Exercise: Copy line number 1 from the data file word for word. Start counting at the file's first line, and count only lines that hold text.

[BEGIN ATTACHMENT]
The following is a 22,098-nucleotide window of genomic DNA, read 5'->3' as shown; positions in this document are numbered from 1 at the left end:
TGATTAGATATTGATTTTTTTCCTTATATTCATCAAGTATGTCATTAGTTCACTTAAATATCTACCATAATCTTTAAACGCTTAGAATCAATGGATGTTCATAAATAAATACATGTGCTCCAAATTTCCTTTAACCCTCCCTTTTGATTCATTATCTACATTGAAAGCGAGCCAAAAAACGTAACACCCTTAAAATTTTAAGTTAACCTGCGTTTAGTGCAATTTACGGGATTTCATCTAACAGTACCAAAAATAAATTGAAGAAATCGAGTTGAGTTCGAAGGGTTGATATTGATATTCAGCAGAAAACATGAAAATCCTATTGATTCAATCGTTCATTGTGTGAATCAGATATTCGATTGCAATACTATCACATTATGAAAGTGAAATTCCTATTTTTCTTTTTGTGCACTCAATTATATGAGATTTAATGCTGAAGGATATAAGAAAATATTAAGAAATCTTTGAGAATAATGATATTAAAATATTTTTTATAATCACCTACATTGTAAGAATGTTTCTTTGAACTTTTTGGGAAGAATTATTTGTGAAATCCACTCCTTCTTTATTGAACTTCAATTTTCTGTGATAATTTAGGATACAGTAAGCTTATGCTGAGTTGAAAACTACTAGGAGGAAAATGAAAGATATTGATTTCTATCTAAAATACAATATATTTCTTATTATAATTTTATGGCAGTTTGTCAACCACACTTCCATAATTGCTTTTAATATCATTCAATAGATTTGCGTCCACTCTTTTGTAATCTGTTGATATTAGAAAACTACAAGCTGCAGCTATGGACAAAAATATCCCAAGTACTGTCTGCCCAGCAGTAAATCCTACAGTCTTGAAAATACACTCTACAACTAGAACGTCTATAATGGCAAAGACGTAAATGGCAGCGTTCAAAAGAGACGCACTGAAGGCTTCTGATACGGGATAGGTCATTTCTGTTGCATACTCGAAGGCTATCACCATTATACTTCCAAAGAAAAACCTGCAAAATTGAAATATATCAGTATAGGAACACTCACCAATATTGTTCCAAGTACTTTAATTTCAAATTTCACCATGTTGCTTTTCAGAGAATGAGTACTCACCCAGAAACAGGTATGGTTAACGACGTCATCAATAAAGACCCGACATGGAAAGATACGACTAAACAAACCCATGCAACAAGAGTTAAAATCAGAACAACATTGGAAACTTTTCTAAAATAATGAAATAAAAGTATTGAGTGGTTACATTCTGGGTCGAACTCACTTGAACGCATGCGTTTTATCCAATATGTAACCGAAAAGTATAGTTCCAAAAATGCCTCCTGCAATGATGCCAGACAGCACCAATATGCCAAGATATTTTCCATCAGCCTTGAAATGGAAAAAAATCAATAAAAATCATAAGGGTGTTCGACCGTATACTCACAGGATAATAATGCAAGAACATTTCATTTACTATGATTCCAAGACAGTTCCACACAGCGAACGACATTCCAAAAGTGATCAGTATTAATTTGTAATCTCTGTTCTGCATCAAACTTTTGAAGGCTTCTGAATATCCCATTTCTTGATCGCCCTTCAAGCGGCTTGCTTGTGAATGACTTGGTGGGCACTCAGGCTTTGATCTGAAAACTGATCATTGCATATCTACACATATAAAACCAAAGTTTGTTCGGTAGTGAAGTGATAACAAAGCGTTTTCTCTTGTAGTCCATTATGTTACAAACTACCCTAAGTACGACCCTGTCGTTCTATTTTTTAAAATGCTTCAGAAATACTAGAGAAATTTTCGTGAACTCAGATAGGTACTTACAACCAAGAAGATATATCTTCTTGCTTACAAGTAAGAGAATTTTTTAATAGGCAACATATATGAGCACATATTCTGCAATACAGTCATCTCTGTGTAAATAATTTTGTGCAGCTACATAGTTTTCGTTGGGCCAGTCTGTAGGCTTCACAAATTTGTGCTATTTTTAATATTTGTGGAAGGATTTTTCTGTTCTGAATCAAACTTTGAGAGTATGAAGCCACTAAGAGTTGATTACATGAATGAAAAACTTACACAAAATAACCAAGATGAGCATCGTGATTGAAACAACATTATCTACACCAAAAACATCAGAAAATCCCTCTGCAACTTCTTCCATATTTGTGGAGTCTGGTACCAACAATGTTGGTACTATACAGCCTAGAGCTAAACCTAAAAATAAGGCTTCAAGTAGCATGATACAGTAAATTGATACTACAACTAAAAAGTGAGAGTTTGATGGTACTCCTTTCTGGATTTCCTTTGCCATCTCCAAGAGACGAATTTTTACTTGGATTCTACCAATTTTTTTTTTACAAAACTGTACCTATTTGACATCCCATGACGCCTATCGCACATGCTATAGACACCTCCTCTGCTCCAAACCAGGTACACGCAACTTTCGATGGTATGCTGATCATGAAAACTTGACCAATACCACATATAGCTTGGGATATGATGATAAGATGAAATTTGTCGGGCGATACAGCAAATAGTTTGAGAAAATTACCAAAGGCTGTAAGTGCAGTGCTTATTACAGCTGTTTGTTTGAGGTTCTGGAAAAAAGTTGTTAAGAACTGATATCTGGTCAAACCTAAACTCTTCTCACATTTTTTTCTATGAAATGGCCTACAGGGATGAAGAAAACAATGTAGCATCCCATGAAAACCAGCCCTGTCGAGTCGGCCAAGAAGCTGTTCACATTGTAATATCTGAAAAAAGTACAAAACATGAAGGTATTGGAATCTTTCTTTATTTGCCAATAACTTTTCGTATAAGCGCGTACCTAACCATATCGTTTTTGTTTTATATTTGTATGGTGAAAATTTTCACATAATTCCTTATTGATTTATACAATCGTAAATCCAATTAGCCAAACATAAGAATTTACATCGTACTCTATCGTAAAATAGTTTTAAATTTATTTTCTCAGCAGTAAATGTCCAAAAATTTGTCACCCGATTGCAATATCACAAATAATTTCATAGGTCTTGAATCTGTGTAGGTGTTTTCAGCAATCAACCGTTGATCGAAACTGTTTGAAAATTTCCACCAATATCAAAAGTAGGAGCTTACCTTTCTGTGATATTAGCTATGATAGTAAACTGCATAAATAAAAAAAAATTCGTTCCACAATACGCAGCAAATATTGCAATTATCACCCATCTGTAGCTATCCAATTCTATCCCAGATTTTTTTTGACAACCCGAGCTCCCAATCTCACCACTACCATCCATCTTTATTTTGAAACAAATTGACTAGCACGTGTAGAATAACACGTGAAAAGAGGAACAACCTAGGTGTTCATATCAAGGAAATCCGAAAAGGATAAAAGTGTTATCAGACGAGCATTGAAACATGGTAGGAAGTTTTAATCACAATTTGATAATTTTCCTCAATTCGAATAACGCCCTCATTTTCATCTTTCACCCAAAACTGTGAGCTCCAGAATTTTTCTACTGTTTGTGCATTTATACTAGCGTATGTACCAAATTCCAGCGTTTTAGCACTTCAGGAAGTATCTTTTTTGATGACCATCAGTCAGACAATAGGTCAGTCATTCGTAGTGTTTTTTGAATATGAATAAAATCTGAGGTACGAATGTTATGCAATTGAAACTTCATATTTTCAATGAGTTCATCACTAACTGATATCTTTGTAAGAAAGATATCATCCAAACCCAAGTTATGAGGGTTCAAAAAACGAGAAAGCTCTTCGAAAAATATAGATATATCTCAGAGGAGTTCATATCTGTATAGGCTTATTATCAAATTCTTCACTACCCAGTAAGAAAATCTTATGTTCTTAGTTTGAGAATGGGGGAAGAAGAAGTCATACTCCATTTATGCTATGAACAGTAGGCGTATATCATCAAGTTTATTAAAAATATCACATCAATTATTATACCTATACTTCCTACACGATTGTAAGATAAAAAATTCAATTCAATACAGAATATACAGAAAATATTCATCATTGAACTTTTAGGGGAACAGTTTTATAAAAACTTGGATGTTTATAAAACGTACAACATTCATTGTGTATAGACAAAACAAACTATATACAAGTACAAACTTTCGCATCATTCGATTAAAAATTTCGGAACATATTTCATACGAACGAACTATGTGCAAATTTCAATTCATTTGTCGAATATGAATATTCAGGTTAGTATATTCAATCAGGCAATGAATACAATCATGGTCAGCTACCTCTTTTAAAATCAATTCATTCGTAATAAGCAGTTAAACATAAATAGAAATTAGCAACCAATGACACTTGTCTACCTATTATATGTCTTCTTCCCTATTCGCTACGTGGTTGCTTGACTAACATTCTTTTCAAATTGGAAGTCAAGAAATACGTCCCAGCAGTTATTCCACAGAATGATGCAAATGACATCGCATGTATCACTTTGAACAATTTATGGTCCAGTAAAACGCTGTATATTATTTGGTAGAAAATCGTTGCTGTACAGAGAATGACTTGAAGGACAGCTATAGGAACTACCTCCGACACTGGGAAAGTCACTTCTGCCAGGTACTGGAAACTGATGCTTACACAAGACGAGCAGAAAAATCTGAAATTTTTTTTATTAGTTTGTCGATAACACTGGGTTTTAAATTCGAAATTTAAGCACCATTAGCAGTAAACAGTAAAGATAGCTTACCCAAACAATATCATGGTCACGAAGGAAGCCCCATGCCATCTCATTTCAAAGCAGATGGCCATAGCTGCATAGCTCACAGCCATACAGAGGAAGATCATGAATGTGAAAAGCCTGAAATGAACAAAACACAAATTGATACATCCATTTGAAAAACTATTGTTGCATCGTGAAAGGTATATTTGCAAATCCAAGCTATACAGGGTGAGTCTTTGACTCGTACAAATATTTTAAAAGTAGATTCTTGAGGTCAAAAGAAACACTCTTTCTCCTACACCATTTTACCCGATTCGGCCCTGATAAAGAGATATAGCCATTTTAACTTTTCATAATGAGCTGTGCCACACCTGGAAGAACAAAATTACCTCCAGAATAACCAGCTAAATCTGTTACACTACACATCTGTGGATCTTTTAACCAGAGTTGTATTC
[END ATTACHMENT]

The following is a 22,098-nucleotide window of genomic DNA, read 5'->3' as shown; positions in this document are numbered from 1 at the left end: